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Cyclosporine was first discovered in 1969 and was isolated from a fungus. The drug was immediately recognized to have tremendous immuno-suppressive properties and was put to work treating organ transplant patients facing tissue rejection. Since that time it has had numerous other clinical applications.

There has been continued interest in Cyclosporine as a potential treatment in traumatic brain injury (TBI). The second stage of brain trauma after the initial injury has been shown to be inflammatory and has been the subject of previous blogs. After an initial event, millions of brain cells continue to be lost because of the release of numerous chemicals in the brain from damaged cells. Thus, research has been directed at stopping these secondary effects.

Unfortunately, numerous TBI pharmaceuticals have been introduced into advanced clinical trials and all have failed to meet FDA (Federal Drug Agency) requirements for efficacy. These drugs don’t work.

Mitochondria are small organelles within each cell important to cellular function. Traumatic brain injury causes loss of mitochondria, and is probably an important path of secondary cell damage. Cyclosporine protects mitochondria from injury in many tissues (including the heart) and thus has shown to have promise in protecting the brain.

A unique formulation of Cyclosporine called NeuroSTAT has shown favorable results in TBI patients. In a collaboration, CHIC (Copenhagen Head Injury Cyclosporine) from Denmark and the University of Pennsylvania, observed a decreased volume of brain damage (approx. 35%) after brain MRI scans in experimental TBI studies with NeuroSTAT. In addition, the drug appears to have a beneficial impact on mitochondrial respiratory function.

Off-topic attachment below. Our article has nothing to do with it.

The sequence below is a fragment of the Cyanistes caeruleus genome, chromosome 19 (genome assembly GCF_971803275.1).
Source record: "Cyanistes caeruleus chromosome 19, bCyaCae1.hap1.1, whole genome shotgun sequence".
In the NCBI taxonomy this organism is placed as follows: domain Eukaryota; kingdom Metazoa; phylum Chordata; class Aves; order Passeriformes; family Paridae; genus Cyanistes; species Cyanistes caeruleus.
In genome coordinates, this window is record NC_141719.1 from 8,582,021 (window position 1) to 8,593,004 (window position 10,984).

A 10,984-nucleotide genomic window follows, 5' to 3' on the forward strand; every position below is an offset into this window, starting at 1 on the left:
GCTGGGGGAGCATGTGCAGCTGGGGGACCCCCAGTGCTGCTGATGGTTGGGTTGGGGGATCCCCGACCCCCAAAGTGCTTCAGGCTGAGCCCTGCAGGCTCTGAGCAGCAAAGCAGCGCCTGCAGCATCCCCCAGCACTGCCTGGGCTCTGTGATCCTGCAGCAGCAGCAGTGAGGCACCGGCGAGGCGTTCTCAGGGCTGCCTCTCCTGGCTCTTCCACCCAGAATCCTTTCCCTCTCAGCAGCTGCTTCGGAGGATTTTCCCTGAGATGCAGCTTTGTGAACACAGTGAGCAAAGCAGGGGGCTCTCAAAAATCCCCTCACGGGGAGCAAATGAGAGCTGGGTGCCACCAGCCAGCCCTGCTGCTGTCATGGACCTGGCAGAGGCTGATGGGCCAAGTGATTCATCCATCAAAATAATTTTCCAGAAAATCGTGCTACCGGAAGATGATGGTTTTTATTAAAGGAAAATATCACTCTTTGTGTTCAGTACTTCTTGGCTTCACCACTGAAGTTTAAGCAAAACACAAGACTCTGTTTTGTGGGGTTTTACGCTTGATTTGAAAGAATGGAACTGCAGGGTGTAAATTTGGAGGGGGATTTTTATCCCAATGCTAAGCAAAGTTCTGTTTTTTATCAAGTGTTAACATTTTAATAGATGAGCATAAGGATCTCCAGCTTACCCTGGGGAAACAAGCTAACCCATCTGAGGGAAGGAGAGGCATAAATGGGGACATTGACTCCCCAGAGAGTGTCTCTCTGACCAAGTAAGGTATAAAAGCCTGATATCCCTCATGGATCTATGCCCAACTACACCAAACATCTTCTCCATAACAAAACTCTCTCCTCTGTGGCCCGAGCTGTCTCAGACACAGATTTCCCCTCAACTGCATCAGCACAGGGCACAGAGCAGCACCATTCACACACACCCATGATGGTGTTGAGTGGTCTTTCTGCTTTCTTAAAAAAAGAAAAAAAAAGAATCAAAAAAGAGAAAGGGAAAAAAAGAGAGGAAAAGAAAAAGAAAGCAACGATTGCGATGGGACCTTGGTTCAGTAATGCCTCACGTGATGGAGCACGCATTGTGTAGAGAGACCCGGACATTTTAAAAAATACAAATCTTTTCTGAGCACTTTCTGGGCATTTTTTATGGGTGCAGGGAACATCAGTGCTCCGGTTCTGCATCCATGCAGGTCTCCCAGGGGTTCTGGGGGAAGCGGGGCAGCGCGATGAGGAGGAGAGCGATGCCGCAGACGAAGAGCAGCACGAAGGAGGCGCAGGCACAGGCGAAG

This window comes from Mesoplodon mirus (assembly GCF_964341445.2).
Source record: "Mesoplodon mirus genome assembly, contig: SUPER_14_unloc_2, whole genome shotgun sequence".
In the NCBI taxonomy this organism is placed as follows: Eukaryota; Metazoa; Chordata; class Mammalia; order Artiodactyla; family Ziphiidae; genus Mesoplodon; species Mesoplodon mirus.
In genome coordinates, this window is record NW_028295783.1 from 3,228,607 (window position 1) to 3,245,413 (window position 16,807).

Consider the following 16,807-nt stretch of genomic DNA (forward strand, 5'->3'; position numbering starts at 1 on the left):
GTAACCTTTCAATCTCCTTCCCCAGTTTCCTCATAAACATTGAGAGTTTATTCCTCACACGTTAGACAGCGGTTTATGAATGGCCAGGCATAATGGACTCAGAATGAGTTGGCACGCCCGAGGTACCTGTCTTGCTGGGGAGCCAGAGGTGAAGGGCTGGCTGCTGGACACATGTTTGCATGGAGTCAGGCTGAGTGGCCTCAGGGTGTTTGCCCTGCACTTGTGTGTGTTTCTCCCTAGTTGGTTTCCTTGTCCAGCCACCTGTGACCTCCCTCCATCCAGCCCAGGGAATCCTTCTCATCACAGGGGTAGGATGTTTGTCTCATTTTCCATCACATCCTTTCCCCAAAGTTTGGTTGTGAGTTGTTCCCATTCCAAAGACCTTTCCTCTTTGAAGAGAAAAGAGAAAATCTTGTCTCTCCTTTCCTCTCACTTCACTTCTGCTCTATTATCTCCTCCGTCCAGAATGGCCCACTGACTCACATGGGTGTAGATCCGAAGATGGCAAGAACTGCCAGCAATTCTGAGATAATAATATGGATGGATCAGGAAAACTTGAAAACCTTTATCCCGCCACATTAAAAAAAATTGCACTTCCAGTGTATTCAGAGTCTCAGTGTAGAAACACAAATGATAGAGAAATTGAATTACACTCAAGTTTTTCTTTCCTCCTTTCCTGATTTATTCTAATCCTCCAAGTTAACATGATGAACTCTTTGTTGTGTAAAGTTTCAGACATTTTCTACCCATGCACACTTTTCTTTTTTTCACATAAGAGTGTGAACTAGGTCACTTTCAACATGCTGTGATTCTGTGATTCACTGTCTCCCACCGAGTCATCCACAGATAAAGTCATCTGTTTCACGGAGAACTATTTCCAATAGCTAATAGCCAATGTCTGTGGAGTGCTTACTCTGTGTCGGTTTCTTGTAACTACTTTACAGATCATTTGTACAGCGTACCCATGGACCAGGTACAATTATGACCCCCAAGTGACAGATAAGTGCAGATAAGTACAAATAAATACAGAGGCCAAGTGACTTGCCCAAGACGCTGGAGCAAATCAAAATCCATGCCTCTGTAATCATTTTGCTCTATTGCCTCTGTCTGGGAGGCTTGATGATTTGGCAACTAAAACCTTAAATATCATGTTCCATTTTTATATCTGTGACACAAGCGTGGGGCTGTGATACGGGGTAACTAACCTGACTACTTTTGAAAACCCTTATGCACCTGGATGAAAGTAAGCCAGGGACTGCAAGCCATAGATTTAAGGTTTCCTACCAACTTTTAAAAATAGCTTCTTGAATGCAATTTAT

So what lies ahead for such promising interventions? Larger scale studies involving hundreds of patients must confirm protective findings before a drug gains formal approval. As stated, many molecules look promising in the beginning but fall short in larger trials.

A Brief and Probably Unrelated Look at Cyclosporine and the Eye

Cyclosporine eye drops (brand name: Restasis) has been approved for treatment of dry eyes for many years. It works by reducing inflammation on the surface of the eye. The brain and the eye are quite similar. In any case, since TBI is here to stay, so effective drug therapies would be an important discovery.

Steven H. Rauchman, M.D. is an eye physician and surgeon who has been in private practice for 30 years. He has served as a Traumatic Brain Injury (TBI) medical/legal expert for the last 6 years specializing in the area of personal injury and related traumatic brain injuries.

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